We all understand that doubt is a part of being human, but we cannot get too comfortable with it. We cannot get too accustomed to moving through the world with a doubtful and fearful disposition, because we will miss out on certain opportunities. Moses had to rise above the fog of doubt. Because, when it sits for too long, it becomes cancerous as it leads to spiritual and personal death. It gets to a point where we’ll never fully comprehend the things God needs us to do. Moses did the work by keeping faith even though he didn’t fully understand what was going on. By fortifying a strong and unshakable faith in God we can overcome doubt so that it no longer has a stake in us. But how do we strengthen our faith? I don’t believe that faith is absolute certainty. Faith is knowing that despite the uncertainty and questions, God is the reason for the air in our lungs, the beat of our heart, and the strength of our spirit— and that by following the path and keeping faith, we illuminate the best parts within ourselves!! The lord never asks us to be certain; this is why we don’t have to rely on ourselves. We are only expected to believe with righteousness and passion. The best part about all of this is that the Lord will carry the weight of this doubt when we are ready to cast it off.

 The God we serve is a god of justice, compassion, and liberation, not of fear, hate, and condemnation. We should cultivate faith not only to be comfortable, but to have a righteous level of anger that compels us to try to change the things that upset us the most. We need to have a living and transformative faith that drives us towards action! Moses had to cultivate a living, fiery and active faith in God so that he could lead those people out of Egypt! It was not so that he could return to Midian and hang out with the sheep. God summoned him to carry out a mission that was bigger than himself.

 Many of us are worried about the coming months and what the political future holds for this country. Many of us are unsettled and searching for peace. But need I remind you that we should not stay stagnant in fear, and instead we must vote, we must exercise political and social involvement in our communities to help those who need it the most. Radical love is the only force powerful enough to resist a hateful tyrannical system that has consciously abandoned the needs of the people. The worst thing we could do is descend into turmoil out of fear of the future. It is by continuing to love and act faithfully in our communities that we uplift the Lord, each other, and ourselves. Even though the power structures have been infiltrated by egocentric charlatans posing as politicians; even though at times we feel like, despite our efforts to love, we are still fighting endlessly to gain ground. Let the spirit continue to guide you to continue to put love First.

 When we think about our lives, where do we see ourselves in Moses’ story? How often have we been doubtful of our ability to accomplish something because we thought we didn’t have the skills? Not knowing that we would not be called to such a task if we did not already have the tools to succeed. Don’t ever make the mistake of fearing or doubting your ability to accomplish a thing because you think your chances for success look bleak. With steadfast faith, the universe will conspire for us and stay on our side. As Paul says, if God is for us who can be against us. The reason why this seed of faith begins to blossom from within is because God planted it before we knew it was there. But this seed of faith must be watered and cultivated through prayer, reflection, and the right disposition.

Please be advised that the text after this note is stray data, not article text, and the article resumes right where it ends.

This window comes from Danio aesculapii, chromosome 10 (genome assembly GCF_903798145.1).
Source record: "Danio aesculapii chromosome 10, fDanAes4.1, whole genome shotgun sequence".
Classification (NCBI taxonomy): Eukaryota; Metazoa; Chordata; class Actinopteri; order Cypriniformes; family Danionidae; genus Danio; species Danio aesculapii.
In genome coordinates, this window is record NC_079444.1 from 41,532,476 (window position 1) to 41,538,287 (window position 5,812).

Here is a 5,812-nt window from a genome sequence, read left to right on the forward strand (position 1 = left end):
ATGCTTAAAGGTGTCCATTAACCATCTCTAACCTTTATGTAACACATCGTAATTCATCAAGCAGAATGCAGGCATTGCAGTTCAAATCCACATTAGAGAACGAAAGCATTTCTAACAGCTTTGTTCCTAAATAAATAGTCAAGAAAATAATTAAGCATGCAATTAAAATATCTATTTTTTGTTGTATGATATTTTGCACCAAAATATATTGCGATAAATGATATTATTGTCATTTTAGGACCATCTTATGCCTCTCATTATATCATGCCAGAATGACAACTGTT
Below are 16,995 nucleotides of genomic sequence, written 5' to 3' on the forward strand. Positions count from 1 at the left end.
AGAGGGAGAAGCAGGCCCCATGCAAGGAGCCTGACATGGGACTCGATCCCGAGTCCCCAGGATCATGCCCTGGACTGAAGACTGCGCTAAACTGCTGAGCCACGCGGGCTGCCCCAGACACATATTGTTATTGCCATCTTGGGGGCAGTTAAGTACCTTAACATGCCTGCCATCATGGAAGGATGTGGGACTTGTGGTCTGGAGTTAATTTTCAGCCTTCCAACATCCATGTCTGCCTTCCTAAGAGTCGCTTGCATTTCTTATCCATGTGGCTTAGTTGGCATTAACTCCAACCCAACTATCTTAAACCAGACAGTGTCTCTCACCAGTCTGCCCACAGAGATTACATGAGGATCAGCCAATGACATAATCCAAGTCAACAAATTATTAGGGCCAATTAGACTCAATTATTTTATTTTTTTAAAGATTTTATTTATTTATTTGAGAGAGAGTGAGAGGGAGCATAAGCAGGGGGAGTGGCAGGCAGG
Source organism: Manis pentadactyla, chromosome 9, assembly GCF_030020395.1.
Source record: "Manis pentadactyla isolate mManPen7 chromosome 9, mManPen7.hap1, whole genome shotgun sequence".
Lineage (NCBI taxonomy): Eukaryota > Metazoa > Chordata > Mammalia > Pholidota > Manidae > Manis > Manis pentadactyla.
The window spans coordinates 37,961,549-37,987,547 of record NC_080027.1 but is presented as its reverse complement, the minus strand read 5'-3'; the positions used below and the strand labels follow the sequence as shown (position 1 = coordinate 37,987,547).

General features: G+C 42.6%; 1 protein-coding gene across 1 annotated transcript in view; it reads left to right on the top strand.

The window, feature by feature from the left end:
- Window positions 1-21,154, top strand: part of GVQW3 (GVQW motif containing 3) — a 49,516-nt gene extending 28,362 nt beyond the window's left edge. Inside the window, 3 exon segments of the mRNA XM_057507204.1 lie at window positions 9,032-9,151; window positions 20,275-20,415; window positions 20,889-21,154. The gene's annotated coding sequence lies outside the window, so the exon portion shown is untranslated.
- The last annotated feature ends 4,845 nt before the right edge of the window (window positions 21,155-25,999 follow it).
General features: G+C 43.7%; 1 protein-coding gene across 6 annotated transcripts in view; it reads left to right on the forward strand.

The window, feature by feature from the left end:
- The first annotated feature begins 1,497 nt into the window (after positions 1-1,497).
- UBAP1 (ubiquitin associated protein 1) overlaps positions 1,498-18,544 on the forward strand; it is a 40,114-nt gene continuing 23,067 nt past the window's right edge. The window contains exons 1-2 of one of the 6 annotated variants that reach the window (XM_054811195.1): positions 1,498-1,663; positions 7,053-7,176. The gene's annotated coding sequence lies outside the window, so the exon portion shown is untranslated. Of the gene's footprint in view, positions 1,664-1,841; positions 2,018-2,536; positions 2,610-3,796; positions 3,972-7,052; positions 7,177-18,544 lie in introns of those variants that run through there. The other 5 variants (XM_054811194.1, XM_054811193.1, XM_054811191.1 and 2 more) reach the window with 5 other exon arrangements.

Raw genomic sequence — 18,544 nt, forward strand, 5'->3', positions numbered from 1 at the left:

We don’t have to wait for a burning bush to appear in our path because the burning bush is the flame of love and the Holy Spirit that is already within you. When you realize it’s there, you can let it shine.

Faith is not just thinking there is a higher power, but it is actively conversing with, acknowledging, and humbling ourselves at the altar of the spirit, which gives it the energy to work through our lives.

 Faith keeps you grounded and resolute when all around you seems lost.

 Faith is remembering that there is order among chaos.

 Faith reminds you that you are loved when the people in your life forget to do so. Faith reminds you that you are loved when the structures have rejected you.

 Faith is standing in the face of fear, doubt, suffering, pain, and uncertainty and saying I still believe because I was created for the sole purpose of believing.

 Faith isn’t a way of thinking about the divine, it’s a way of being with the divine. It is a disposition that is the soil from which every part of yourself grows….Relish the mystery of faith.

 Faith is freedom, for it allows you to love when others expect you to hate. Faith allows you to be in the world without being consumed by it.

 The creator created us not to be lost and confused forever, but to be found! But ask yourself, what is it that you seek? Is it the faithful life in service to the creator, in service to your neighbor, to loving others as you love yourself? Or do you seek something else?

It’s easy to be faithful when we feel the energy and presence of God deep in our bones; it’s hard to be faithful when our spirit feels barren and dry, but faith is knowing that in those desolate spaces the spirit is still with you. When standing in a dark room, instinct tells you to never stay still, and naturally we search frantically for the light switch. Never let a force on this earth steal your hope, your joy, or your ability to continue spreading light and positivity to God’s people. Keep loving, keep working, keep shining, and most of all, keep the faith.